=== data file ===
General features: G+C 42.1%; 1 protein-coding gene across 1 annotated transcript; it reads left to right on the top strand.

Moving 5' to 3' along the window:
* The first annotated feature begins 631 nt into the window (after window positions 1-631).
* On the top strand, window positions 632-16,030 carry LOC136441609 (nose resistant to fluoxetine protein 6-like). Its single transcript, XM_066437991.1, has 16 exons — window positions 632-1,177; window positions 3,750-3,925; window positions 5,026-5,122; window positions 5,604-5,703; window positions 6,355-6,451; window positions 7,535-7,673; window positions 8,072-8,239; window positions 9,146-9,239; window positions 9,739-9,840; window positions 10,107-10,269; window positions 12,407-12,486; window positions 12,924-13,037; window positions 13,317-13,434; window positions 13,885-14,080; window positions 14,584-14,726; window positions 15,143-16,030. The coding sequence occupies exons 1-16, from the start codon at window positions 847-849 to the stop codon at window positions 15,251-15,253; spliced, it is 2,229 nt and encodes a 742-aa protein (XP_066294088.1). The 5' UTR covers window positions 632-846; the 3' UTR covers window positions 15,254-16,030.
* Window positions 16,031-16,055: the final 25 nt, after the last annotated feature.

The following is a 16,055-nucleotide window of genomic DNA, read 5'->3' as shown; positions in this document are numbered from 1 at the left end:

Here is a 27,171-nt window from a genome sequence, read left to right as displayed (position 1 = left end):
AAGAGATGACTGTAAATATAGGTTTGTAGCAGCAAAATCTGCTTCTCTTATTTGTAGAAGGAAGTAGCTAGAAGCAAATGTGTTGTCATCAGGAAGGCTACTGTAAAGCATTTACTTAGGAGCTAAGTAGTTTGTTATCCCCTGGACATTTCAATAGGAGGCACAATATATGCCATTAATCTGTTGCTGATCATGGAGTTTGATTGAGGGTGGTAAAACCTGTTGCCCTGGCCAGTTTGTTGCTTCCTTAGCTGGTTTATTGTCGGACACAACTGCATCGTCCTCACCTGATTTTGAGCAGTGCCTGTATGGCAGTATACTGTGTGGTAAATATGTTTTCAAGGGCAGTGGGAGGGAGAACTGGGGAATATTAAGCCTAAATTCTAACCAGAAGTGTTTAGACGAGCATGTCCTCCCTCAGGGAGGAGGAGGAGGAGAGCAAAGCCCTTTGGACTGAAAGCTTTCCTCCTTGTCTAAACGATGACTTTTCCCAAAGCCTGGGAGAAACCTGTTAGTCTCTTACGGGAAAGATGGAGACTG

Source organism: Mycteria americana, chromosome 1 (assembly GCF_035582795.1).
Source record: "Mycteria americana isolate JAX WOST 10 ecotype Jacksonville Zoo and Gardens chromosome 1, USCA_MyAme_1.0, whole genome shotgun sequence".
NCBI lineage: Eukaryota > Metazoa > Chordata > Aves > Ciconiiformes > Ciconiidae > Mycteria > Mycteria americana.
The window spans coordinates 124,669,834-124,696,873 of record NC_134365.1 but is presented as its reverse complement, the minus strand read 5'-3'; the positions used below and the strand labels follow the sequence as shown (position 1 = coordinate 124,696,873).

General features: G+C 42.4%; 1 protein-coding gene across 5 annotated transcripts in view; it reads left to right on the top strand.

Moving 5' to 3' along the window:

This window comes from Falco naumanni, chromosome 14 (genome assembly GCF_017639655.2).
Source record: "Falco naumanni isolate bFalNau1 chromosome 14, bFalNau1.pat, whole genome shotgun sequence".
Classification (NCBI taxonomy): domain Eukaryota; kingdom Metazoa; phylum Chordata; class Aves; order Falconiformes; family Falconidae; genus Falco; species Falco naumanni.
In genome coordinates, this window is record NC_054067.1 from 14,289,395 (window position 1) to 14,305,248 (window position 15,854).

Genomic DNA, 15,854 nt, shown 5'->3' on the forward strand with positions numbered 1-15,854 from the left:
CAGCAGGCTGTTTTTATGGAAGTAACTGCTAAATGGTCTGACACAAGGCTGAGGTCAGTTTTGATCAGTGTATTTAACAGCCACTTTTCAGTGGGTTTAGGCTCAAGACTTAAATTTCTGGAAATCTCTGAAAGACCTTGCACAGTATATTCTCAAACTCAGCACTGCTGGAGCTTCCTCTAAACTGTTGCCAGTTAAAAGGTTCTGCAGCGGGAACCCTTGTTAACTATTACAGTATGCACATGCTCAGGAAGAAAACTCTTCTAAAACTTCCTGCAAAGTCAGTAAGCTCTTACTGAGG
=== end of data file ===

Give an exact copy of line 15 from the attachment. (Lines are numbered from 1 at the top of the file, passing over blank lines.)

This window comes from Falco naumanni, chromosome 14 (genome assembly GCF_017639655.2).